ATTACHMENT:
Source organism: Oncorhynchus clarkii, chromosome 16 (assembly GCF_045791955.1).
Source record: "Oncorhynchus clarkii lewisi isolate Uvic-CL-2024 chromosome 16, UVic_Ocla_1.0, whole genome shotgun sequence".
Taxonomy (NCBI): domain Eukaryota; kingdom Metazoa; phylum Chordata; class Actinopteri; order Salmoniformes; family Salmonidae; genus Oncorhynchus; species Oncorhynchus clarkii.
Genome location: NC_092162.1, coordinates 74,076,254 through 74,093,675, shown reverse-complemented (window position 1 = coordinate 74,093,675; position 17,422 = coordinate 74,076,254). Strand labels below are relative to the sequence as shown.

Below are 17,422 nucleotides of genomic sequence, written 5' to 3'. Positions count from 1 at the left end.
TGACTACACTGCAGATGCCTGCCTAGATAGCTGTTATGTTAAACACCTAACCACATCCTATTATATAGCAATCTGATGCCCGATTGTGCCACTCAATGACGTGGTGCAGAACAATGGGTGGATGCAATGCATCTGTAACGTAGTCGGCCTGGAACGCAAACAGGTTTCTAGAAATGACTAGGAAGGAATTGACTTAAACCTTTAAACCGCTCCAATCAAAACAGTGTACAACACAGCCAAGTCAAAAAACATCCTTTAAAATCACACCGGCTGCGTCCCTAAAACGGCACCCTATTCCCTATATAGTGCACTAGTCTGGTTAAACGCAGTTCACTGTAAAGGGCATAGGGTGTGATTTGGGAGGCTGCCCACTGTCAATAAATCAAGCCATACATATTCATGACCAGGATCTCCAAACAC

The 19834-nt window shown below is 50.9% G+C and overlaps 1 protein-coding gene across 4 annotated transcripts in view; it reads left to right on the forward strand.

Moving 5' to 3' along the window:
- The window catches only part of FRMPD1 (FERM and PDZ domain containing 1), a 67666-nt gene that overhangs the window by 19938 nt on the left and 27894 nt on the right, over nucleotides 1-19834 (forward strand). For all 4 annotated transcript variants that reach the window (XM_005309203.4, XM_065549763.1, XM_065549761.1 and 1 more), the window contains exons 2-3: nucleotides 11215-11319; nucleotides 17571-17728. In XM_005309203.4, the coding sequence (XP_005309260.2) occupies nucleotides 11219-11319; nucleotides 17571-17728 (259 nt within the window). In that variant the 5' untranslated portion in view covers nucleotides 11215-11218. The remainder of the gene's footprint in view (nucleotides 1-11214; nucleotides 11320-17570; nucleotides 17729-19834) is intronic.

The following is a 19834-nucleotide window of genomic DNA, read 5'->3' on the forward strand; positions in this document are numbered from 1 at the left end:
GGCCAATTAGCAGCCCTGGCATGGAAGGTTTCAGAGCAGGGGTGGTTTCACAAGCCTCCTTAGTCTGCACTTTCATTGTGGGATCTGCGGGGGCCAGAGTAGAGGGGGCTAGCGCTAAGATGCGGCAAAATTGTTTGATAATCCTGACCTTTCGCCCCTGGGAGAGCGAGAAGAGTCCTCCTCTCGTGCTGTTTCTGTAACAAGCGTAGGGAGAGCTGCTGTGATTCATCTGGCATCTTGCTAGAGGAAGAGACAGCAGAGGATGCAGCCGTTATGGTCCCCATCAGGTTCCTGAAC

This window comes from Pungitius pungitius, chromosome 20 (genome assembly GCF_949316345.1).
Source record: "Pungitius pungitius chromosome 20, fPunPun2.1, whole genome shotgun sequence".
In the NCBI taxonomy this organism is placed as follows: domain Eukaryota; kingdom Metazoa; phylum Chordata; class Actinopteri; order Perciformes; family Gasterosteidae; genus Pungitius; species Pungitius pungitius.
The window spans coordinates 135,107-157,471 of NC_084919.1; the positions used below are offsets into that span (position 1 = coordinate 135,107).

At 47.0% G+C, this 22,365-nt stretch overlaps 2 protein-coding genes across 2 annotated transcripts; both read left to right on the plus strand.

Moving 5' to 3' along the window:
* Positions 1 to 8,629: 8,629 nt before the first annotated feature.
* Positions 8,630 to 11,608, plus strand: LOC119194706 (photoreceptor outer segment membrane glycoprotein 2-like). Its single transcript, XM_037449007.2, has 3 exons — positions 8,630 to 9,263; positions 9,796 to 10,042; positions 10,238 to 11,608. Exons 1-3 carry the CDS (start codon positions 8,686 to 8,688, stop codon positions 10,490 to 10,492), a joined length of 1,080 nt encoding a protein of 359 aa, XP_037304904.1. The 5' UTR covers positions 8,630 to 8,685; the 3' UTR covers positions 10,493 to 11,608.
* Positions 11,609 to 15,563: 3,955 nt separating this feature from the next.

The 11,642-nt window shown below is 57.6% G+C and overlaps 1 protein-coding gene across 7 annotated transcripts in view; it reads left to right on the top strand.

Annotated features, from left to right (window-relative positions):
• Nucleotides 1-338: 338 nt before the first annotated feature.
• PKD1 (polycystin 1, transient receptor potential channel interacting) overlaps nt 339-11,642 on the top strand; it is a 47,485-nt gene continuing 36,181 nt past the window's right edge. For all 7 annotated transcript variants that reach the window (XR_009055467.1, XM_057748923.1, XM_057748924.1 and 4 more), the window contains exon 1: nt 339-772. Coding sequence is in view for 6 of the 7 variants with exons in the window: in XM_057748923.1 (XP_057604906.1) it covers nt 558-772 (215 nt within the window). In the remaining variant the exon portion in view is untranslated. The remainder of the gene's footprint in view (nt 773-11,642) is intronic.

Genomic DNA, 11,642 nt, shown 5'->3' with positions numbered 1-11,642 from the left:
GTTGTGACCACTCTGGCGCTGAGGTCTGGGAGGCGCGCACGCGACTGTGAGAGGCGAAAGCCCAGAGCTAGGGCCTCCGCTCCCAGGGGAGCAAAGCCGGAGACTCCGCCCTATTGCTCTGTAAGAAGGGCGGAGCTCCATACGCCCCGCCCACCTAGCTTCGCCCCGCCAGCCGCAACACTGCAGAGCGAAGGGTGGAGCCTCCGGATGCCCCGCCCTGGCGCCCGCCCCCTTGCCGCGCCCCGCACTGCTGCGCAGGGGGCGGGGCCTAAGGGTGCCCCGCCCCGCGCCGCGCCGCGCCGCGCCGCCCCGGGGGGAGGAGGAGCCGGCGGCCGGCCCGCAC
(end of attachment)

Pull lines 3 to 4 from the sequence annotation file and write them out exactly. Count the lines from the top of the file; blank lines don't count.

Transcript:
Taxonomy (NCBI): domain Eukaryota; kingdom Metazoa; phylum Chordata; class Actinopteri; order Salmoniformes; family Salmonidae; genus Oncorhynchus; species Oncorhynchus clarkii.
Genome location: NC_092162.1, coordinates 74,076,254 through 74,093,675, shown reverse-complemented (window position 1 = coordinate 74,093,675; position 17,422 = coordinate 74,076,254). Strand labels below are relative to the sequence as shown.